From the below code snippet, it is implied that the Users RowID is used in the system — this is generally bad practice, as it potentially reveals information to the end-user, that they should not have access to. The best solution for this would be to rework the ID system to generate a new GUID for the user on creation, and refer to them by that instead.

g_constants.dbTables['users']
    .selectAll('ROWID AS id, *', 'login="'+escape(user)
    +'" AND email="'+escape(email)+'"', '', (err, rows) => {

Static Analysis:

ZAProxy:

Testing using OWASPs ZAProxy returned a few issues, only one medium in severity, the rest low. This can be seen in the following table. Full CSV data is also available at:

https://cloudflare-ipfs.com/ipfs/QmZ8Zz1wKZnLeRmCdi9WjfPufuFsV5Li8LsG739XAdnQkW

Backup: https://drive.google.com/file/d/1JR8O9yU-M04_1xD1Jz9vL1y2ChuaGsNW/view?usp=sharing

 
 

The Anti-MIME-Sniffing header X-Content-Type-Options was not set to ‘nosniff’. This allows older versions of Internet Explorer and Chrome to perform MIME-sniffing on the response body, potentially causing the response body to be interpreted and displayed as a content type other than the declared content type. Current (early 2014) and legacy versions of Firefox will use the declared content type (if one is set), rather than performing MIME-sniffing.

LGTM:

Analysis was furthermore, a static analysis was ran using LGTM, which highlighted a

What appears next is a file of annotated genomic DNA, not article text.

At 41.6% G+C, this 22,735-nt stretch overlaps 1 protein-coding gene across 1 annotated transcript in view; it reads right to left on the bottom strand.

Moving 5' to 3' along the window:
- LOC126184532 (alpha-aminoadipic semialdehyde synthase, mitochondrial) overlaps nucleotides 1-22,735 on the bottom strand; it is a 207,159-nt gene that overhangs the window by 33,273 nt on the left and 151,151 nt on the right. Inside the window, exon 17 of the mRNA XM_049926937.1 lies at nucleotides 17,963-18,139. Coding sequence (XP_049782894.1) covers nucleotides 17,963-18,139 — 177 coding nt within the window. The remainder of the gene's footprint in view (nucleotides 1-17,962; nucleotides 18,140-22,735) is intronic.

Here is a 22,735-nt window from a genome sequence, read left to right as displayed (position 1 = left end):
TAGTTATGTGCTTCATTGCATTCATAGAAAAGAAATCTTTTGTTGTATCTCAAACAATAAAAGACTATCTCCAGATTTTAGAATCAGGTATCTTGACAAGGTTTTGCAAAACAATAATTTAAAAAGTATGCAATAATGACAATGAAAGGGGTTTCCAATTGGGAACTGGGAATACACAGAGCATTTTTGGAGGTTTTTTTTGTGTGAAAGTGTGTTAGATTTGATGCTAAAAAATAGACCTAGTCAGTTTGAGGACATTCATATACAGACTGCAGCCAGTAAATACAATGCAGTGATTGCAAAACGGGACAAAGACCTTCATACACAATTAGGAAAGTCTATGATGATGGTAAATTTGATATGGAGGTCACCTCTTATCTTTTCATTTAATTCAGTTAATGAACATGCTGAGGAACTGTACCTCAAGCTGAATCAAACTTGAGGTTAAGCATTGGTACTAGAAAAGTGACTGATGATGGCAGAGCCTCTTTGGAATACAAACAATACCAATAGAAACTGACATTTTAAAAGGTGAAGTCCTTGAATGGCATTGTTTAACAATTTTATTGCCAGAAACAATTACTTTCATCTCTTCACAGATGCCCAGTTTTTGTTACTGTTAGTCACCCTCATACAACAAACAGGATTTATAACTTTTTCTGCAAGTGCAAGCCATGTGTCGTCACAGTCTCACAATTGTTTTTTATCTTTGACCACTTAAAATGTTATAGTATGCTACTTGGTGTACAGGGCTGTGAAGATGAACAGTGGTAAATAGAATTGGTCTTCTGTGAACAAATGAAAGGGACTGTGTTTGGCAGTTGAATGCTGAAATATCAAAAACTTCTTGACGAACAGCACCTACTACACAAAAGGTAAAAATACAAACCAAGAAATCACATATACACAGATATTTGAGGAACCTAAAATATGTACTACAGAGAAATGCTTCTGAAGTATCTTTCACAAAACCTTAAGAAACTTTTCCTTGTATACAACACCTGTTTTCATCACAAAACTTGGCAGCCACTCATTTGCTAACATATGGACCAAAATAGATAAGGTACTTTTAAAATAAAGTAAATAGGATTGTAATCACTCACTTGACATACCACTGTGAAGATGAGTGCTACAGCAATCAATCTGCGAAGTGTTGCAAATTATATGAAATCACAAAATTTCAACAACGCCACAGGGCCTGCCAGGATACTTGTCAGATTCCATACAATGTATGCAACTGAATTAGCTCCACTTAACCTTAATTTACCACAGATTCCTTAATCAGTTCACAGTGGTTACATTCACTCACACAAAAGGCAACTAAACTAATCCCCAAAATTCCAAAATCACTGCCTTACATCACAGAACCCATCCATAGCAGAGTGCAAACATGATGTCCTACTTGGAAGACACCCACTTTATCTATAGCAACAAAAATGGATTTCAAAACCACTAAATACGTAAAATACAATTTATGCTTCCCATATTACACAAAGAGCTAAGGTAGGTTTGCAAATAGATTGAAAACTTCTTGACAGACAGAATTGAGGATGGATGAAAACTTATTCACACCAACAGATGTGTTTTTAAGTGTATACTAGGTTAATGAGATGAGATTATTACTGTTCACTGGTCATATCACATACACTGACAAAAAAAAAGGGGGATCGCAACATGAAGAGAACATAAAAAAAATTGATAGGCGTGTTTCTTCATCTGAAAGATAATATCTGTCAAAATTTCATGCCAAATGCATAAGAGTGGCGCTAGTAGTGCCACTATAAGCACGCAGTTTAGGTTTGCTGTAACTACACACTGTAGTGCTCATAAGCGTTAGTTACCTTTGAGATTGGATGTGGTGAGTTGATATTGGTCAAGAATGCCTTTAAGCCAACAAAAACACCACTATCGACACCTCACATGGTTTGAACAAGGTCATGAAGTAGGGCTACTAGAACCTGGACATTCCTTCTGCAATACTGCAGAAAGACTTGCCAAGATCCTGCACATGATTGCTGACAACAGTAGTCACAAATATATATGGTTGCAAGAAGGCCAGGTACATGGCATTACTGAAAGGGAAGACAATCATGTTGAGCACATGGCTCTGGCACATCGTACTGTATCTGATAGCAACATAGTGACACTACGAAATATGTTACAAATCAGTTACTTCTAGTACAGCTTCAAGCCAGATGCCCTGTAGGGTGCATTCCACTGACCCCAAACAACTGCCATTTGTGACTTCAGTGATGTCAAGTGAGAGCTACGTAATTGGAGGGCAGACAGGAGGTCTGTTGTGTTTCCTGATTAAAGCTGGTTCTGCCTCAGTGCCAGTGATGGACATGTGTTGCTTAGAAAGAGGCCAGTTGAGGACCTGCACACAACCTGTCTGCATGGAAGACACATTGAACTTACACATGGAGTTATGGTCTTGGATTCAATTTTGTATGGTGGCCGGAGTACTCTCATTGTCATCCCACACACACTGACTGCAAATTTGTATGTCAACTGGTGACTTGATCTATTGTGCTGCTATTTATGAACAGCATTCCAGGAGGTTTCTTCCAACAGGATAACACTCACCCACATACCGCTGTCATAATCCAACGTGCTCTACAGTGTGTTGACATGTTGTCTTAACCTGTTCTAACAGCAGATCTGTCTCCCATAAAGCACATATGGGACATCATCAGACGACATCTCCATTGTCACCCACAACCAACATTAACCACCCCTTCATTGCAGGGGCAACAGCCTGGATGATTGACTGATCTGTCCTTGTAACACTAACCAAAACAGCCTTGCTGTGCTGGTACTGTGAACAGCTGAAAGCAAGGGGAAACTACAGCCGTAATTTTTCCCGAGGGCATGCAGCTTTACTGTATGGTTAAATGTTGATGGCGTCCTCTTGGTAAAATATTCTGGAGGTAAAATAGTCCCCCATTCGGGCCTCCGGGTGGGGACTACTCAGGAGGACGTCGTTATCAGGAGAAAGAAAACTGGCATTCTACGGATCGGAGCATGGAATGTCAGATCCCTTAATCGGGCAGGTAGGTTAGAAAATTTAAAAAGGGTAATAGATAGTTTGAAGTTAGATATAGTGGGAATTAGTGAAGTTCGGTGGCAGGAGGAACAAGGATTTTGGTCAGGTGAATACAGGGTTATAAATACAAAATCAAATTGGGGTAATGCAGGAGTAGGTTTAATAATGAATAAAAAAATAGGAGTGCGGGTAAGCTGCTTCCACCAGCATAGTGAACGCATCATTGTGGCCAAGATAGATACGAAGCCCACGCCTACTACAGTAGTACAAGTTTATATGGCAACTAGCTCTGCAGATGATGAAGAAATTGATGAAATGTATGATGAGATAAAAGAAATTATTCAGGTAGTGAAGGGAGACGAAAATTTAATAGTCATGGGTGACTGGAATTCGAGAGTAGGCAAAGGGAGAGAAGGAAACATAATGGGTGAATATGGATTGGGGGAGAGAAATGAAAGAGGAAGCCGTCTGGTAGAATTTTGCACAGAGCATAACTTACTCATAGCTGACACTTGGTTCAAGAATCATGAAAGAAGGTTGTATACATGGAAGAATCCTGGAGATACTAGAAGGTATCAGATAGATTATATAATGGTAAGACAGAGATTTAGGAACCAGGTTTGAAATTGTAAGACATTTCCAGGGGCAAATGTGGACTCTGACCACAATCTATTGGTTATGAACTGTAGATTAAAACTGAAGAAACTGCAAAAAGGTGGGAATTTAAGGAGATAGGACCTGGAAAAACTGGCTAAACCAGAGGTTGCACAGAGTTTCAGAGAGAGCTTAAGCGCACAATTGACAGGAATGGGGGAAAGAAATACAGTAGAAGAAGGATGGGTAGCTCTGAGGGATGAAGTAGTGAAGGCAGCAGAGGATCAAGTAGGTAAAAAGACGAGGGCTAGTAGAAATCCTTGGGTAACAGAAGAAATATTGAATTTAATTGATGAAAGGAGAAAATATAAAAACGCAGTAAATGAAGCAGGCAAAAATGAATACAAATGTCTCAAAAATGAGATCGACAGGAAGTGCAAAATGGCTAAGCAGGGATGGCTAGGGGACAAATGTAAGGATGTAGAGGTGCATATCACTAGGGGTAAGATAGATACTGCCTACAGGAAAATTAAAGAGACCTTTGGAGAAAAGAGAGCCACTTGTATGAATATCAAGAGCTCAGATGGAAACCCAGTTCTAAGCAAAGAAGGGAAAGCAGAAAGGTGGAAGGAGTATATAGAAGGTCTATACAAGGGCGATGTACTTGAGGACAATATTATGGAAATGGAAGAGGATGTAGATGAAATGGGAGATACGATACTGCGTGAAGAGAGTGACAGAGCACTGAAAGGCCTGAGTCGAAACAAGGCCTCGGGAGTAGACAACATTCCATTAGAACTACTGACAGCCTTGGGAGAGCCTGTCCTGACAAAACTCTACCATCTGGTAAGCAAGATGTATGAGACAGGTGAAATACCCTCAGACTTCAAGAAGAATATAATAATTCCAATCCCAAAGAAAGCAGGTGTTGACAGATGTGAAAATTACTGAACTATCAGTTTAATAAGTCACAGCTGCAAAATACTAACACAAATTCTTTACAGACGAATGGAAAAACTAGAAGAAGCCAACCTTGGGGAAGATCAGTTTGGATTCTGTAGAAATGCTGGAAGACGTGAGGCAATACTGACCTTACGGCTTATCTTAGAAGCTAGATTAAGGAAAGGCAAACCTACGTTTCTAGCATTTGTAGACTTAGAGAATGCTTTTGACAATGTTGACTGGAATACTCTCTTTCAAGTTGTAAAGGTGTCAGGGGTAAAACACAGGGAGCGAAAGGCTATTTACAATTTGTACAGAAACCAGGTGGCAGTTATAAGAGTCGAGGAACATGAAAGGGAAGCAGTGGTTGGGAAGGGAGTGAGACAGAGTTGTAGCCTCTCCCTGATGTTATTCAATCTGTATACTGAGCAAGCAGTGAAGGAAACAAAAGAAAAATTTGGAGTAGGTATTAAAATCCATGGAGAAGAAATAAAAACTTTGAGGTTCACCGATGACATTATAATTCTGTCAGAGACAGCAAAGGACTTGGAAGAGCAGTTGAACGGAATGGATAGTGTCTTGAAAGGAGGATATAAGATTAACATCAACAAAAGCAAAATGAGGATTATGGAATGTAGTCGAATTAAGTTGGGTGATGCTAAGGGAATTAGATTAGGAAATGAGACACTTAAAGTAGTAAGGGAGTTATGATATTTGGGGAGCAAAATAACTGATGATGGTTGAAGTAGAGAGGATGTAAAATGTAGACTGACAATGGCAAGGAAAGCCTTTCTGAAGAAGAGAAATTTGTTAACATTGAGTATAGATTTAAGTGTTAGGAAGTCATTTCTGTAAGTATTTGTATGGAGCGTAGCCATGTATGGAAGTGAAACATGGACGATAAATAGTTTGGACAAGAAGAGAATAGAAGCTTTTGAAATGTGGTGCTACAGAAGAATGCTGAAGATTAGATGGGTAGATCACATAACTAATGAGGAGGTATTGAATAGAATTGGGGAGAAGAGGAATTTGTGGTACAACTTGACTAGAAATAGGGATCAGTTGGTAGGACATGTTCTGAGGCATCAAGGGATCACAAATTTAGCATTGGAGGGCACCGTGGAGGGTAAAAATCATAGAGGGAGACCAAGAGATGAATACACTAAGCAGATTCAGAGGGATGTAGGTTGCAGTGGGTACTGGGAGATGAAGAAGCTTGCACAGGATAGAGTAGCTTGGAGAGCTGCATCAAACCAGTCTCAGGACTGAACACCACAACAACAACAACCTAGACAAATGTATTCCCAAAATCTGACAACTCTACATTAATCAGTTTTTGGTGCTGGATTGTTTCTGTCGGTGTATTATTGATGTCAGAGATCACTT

few different bugs and vulnerabilities, the full scope of which can be found here:

https://lgtm.com/projects/g/3s3s/opentrade/alerts/?mode=list

Summary of Vulnerabilities and Errors:

 

OWASP Dependency Check:

Dependencies for OpenTrade are scarce, but for the sake of completeness it made sense to check that no dependencies have any publicly known vulnerabilities. As expected this returned a clean sheet, which can be viewed below:

https://cloudflare-ipfs.com/ipfs/QmdXbC6DRKCRQvgswQwEhaTd2z2CmwHcdJqEp728V8XpFD

This was tested a second time using retire.js instead, which returned the same clean sheet.

Other Issues:

Other unrelated issues, that aren’t strictly in the codebase include the recommended node version of 8.0.0 — This is likely bad advice, and you’d be best informing users to remain on the LTS branch of node, such as v8.9.0 — As long term support is offered, this is a much safer alternative for production systems.

Comments in the codebase are quite scarce, this isn’t a direct security issue but it should be noted that in an open source project, you should be aiming for your code to be as legible as possible, so that users have an easier time understanding the internal workings, and can identify and highlight any issues.

Conclusion:

Tests have highlighted a few key areas that need work before OpenTrade is entirely production ready — Some of the highlighted vulnerabilities are likely false positives, but the most important areas are to mitigate the chance of DDOS by rate-limiting requests — This is something that can arguably dealt with deployment, but there’s no indicator to the user that it is required, and to make the code sturdier, it would be highly beneficial.

Another key area is to set an X-Frame-Options header, to reduce chances of a user being Clickjacked, this should be accomplishable with the cors package already imported. Furthermore attention should be paid to making sure strings are fully escaped, and data validation needs implementing on the Server-side, as there appears to be little done in a lot of cases, outside of the client.